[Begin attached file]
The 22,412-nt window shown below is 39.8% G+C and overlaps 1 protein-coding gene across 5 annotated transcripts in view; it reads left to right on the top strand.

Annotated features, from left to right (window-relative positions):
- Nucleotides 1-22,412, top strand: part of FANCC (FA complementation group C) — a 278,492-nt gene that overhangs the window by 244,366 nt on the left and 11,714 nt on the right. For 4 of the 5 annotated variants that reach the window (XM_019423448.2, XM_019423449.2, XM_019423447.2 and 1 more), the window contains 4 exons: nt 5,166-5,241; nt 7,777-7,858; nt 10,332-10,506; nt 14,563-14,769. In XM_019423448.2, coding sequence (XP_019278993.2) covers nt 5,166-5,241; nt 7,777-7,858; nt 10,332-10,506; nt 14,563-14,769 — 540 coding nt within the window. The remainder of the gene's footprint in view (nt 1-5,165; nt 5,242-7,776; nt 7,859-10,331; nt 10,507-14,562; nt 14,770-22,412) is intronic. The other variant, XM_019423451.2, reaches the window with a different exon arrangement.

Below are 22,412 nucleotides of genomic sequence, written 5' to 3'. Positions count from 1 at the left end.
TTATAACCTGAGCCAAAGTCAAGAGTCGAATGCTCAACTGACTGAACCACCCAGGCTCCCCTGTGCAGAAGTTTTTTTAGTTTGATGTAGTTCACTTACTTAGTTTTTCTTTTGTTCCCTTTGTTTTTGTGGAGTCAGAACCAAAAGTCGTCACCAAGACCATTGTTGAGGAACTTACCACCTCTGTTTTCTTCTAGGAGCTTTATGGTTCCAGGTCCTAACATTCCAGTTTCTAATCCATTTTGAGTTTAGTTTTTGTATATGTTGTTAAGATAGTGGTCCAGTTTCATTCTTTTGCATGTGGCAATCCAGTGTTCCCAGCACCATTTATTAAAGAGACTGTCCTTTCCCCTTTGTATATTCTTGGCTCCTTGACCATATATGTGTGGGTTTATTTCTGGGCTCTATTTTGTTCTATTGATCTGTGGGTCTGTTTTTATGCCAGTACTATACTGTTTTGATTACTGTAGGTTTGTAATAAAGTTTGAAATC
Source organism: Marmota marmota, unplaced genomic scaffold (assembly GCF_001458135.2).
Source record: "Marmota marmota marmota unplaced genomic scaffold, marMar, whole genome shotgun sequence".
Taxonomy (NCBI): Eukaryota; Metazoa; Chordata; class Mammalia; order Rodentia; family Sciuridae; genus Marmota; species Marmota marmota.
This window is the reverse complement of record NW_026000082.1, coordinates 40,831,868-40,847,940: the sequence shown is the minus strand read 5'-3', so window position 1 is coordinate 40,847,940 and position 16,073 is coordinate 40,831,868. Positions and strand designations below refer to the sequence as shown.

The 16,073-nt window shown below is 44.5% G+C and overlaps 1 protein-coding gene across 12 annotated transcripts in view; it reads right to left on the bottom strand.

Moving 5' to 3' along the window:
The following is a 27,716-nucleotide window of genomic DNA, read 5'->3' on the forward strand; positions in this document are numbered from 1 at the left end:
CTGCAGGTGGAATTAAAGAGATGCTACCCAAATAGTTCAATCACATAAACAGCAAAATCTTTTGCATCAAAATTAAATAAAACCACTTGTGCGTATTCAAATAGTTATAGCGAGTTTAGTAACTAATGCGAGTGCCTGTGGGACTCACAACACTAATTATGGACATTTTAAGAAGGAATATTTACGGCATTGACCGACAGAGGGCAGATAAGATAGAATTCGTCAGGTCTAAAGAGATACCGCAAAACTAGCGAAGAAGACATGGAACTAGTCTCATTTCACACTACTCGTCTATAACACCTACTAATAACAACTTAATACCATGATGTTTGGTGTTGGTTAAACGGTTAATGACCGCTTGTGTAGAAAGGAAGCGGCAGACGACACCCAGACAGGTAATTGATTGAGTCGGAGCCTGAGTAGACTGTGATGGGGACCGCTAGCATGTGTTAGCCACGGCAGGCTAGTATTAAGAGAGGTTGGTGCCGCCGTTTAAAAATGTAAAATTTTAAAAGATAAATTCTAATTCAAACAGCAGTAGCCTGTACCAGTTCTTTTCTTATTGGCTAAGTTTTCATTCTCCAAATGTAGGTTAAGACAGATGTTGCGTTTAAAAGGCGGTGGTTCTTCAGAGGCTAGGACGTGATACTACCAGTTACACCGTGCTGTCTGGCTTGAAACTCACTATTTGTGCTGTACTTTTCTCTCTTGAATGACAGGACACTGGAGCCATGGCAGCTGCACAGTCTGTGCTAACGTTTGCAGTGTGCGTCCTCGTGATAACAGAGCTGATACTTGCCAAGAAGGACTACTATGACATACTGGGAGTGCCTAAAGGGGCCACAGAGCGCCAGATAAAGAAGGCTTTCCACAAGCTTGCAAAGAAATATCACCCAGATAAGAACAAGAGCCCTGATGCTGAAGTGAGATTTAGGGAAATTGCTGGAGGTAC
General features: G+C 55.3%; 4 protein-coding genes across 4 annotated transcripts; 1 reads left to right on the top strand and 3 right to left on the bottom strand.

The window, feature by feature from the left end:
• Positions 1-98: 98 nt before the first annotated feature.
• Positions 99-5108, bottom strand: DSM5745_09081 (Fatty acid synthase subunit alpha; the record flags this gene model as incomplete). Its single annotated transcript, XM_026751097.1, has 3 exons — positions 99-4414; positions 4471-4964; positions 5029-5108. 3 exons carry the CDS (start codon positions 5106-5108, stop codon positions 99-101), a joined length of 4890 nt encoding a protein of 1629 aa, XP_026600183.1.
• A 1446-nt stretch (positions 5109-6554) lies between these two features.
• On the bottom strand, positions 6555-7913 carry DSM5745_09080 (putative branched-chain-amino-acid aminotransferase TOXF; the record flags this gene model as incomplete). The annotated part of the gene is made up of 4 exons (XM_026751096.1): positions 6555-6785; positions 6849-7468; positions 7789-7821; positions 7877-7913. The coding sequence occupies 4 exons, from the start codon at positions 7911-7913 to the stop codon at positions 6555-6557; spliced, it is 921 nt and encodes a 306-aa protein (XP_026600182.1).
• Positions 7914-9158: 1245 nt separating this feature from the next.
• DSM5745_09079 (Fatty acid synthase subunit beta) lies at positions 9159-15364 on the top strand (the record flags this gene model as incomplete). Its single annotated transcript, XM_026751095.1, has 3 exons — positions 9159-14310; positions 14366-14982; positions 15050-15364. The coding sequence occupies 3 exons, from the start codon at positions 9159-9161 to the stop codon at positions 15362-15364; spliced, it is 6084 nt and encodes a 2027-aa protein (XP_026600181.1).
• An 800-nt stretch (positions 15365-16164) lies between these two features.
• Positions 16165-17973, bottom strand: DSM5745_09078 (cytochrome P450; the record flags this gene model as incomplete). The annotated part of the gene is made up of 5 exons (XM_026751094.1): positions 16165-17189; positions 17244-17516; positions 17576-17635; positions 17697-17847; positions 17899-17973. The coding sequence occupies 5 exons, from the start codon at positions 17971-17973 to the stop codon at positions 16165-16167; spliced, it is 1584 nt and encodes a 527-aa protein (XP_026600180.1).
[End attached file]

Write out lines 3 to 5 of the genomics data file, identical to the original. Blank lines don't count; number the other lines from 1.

- Nucleotides 1-22,412, top strand: part of FANCC (FA complementation group C) — a 278,492-nt gene that overhangs the window by 244,366 nt on the left and 11,714 nt on the right. For 4 of the 5 annotated variants that reach the window (XM_019423448.2, XM_019423449.2, XM_019423447.2 and 1 more), the window contains 4 exons: nt 5,166-5,241; nt 7,777-7,858; nt 10,332-10,506; nt 14,563-14,769. In XM_019423448.2, coding sequence (XP_019278993.2) covers nt 5,166-5,241; nt 7,777-7,858; nt 10,332-10,506; nt 14,563-14,769 — 540 coding nt within the window. The remainder of the gene's footprint in view (nt 1-5,165; nt 5,242-7,776; nt 7,859-10,331; nt 10,507-14,562; nt 14,770-22,412) is intronic. The other variant, XM_019423451.2, reaches the window with a different exon arrangement.

Below are 22,412 nucleotides of genomic sequence, written 5' to 3'. Positions count from 1 at the left end.
TTATAACCTGAGCCAAAGTCAAGAGTCGAATGCTCAACTGACTGAACCACCCAGGCTCCCCTGTGCAGAAGTTTTTTTAGTTTGATGTAGTTCACTTACTTAGTTTTTCTTTTGTTCCCTTTGTTTTTGTGGAGTCAGAACCAAAAGTCGTCACCAAGACCATTGTTGAGGAACTTACCACCTCTGTTTTCTTCTAGGAGCTTTATGGTTCCAGGTCCTAACATTCCAGTTTCTAATCCATTTTGAGTTTAGTTTTTGTATATGTTGTTAAGATAGTGGTCCAGTTTCATTCTTTTGCATGTGGCAATCCAGTGTTCCCAGCACCATTTATTAAAGAGACTGTCCTTTCCCCTTTGTATATTCTTGGCTCCTTGACCATATATGTGTGGGTTTATTTCTGGGCTCTATTTTGTTCTATTGATCTGTGGGTCTGTTTTTATGCCAGTACTATACTGTTTTGATTACTGTAGGTTTGTAATAAAGTTTGAAATC